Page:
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The Background Stuff- NURSING BASICS

The Background Stuff
The body tries to maintain homeostasis with the Acid Base balance using acids and
bases contained within the body. Each acid and base counterbalance with each other
(The alkaline part of your ABG). The body enzymes cannot work outside of the balance.
The ABG is an arterial Blood measurement of this acid base status.
1. If you increase your respiratory rate (hyperventilation) you "blow off" CO2 (acid)
therefore, decreasing your CO2 acid—giving you ALKLAOSIS
2. If you decrease your respiratory rate (hypoventilation) you retain CO2 (acid)
therefore, increasing your CO2 (acid)—giving you ACIDOSIS
; the kidneys rid the body of the nonvolatile acids H+ (hydrogen
ions) and maintain a constant bicarb (HCO3). Bicarbonate is the body’s base
1. You have Acidosis when you have excess H+ and decreased HCO3- causing a
decrease in pH. The Kidneys try to adjust for this by excreting H+ and retaining HCO3- base.
The Respiratory System will try to compensate by increasing ventilation to blow off CO2 (acid)
and therefore decrease the Acidosis.
2. You have Alkalosis when H+ decreases and you have excess (or increased) HCO3- base.
The kidneys excrete HCO3- (base) and retain H+ to compensate. The respiratory system tries to
compensate with hypoventilation to retain CO2 (acid) To decrease the alkalosis
1. The respiratory system can effect a change in 15-30 minutes
2. The renal system takes several hours to days to have an effect.
II. The Big Four
RESPIRATORY ACIDOSIS: pH < 7.35 (Normal: 7.35 - 7.45) CO2 > 45 (Normal: 35 – 45)
1. Causes: Hypoventilation
a. Depression of the Respiratory Center (sedatives, narcotics, drug
overdose, CVA, cardiac arrest, MI)
b. Respiratory muscle paralysis (spinal cord injury, Guillain-Barre,
c. Chest wall disorders (flail chest, pneumothorax)
d. Disorders of the lung parenchyma (CHF, COPD, pneumonia, aspiration,
e. Alteration in the function of the abdominal system (distension)
2. Signs and Symptoms
a. CNS depression (decreased LOC)
b. Muscle twitching which can progress to convulsions
c. Dysrhythmias, tachycardia, diaphoresis (related to hypoxia secondary to
d. Palpitations
e. Flushed skin
f. Serum electrolyte abnormalities including elevated K+ (potassium leaves the cell to replace the
H+ buffers leaving the cell)
3. Treatment
a. Physically stimulate the patient to improve ventilation
b. Vigorous pulmonary toilet (chest PT, coughing and deep breathing,
in spirometer, respiratory treatments with bronchodilators)
c. Mechanical ventilation (to increase the respiratory rate and tidal volume)
d. Reversal of sedatives and narcotics
e. Antibiotics for infections
f. Diuretics for fluid overload
(NOTE: beware of NaHCO3- sodium bicarbonate—can compensate and cause metabolic
alkalosis. Also, if patient has been hypoxic and this is a lactic acidosis; NaHCO3- can be
Respiratory Alkalosis: pH > 7.45 (Normal: 7.35 - 7.45) CO2 < 35 (Normal: 35 – 45)
Causes: Alveolar Hyperventilation
a. Psychogenic (fear, pain, anxiety)
b. CNS stimulation (brain injury, ETOH, early salicylate poisoning, brain tumor)
c. Hypermetabolic states (fever, thyrotoxicosis)
d. Hypoxia (high altitude, pneumonia, heart failure, pulmonary embolism)
e. Mechanical overventilation (ventilator rate too fast)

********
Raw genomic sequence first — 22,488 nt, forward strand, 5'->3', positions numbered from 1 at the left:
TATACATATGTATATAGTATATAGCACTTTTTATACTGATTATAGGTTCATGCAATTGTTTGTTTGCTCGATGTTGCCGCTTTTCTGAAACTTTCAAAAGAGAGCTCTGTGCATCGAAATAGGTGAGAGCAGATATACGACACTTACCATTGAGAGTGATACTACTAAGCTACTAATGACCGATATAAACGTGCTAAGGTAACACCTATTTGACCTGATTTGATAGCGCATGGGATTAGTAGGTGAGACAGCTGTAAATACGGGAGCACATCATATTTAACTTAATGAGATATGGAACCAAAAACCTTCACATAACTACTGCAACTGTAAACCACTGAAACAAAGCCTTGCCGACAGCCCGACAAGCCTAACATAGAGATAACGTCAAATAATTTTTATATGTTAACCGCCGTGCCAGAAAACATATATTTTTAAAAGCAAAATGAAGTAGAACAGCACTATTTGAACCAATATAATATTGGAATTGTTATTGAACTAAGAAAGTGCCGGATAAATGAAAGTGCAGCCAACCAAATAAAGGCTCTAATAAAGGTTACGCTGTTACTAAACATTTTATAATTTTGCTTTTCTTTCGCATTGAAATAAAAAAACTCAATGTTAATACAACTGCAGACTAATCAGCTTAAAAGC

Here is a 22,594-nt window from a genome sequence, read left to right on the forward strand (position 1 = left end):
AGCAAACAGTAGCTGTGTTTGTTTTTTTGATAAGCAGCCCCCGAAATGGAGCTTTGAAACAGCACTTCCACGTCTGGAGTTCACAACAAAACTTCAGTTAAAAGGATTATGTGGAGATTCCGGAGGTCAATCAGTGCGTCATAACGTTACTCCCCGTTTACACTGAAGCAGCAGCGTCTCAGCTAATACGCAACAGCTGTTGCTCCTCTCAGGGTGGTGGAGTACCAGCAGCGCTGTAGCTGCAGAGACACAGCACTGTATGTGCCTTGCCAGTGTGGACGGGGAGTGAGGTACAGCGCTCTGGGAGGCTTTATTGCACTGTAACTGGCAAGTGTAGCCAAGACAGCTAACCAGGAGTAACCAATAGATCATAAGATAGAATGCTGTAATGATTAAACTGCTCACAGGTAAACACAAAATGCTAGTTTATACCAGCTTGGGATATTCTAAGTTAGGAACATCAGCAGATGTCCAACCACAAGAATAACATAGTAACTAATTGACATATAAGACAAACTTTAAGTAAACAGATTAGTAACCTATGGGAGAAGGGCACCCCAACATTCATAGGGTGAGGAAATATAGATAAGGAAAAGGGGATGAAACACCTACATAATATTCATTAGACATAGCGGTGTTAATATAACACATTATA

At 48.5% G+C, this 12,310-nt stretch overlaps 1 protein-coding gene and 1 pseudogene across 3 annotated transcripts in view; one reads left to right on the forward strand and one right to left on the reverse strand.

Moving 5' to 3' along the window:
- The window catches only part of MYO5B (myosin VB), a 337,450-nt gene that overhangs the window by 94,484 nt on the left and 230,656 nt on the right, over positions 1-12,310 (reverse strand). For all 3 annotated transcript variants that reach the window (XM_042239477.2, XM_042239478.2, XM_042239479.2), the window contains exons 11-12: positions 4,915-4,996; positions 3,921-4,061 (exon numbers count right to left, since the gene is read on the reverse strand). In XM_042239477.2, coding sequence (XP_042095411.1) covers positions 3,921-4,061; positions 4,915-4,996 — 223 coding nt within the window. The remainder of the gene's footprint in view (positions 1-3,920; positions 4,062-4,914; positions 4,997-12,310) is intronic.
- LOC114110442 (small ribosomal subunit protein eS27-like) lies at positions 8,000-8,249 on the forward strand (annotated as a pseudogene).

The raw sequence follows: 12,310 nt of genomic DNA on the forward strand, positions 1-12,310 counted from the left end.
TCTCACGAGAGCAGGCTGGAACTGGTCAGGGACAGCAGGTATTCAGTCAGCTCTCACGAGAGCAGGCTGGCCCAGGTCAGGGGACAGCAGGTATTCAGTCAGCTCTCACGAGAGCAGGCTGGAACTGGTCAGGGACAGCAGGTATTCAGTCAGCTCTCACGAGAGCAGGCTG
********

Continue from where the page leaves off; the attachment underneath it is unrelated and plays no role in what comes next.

Signs and Symptoms
a. Headache
b. Vertigo
c. Paresthesia’s (numb fingers /toes, circumoral, carpal pedal spasms and tetany)
d. Tinnitus (ringing in the ears)
e. Electrolyte abnormalities (decreased Ca+, K+)
Treatment (treat the underlying cause)
a. Sedatives or analgesics
b. Correction of hypoxia (possible diuretics, mechanical ventilation to also decrease
respiratory rate and decrease the tidal volume)
NOTE: patients with brain injury may need hyperventilation
c. Antipyretics for fever
d. Treat hyperthyroidism
e. Breathe into a paper bag for hyperventilation
Metabolic Acidosis pH < 7.35 (Normal: 7.35 - 7.45) HCO3- < 22 (normal: 22 – 26)
Causes: Increased H+, excess loss of HCO3a. Overproduction of organic acids (starvation, ketoacidosis, increased catabolism)
b. Impaired renal excretion of acid (renal failure)
c. Abnormal loss of HCO3- (diarrhea, biliary fistula, Diamox)
d. Ingestion of acid (salicylate overdose, oral anti-freeze)
Signs and Symptoms
a. CNS depression (confusion to coma)
b. Cardiac Dysrhythmias (elevated T wave, wide QRS to ventricular standstill)
c. Electrolyte abnormalities (elevated K+, Cl-, Ca2+)
d. Flushed skin (arteriolar dilation)
e. Nausea
Treatment (Treat the underlying cause)
a. NaHCO3- (sodium bicarbonate) based on ABGs only and with caution
b. IV fluids and insulin for DKA
c. Dialysis for renal failure
d. Antibiotics, increased nutrition for tissue catabolism
e. Increased cardiac output and tissue perfusion for low CO states
f. Rehydrate, monitor I and O
g. Treat dysrhythmias, support hemodynamic and respiratory status
Metabolic Alkalosis pH > 7.45 (Normal: 7.35 - 7.45) HCO3- > 26
Causes: Loss of H+ or increased HCO3a. Loss of K+ (diarrhea, vomiting)
b. Ingestion of enormous amounts of bicarbonate (antacids, resuscitation)
c. Prolonged use of diuretics (distal tubule lose ability to reabsorb Na+ and Therefore NaCl);
Ammonia is in the urine and then binds with H+
Signs and Symptoms: similar to the disease process
a. Diaphoresis
b. Nausea and Vomiting
c. Increase neuromuscular excitability (Ca2+ binds with protein)
d. Shallow breathing (respiratory compensation)
e. EKG changes (increased QT, sinus tachycardia)
f. May also see confusion progressing to lethargy to coma
g. Electrolyte abnormality (decreased Ca2+), normal or decreased K+, increased
base excess on the ABG
Treatment: Treat the underlying cause
a. Replace potassium (KCl) losses in 0.9% NaCl (rehydrates and increases HCO3excretion)
b. Diamox (acetazolamide, increases HCO3-excretion)
c. Monitor neuro status, re-orient, seizure precaution, monitor I and O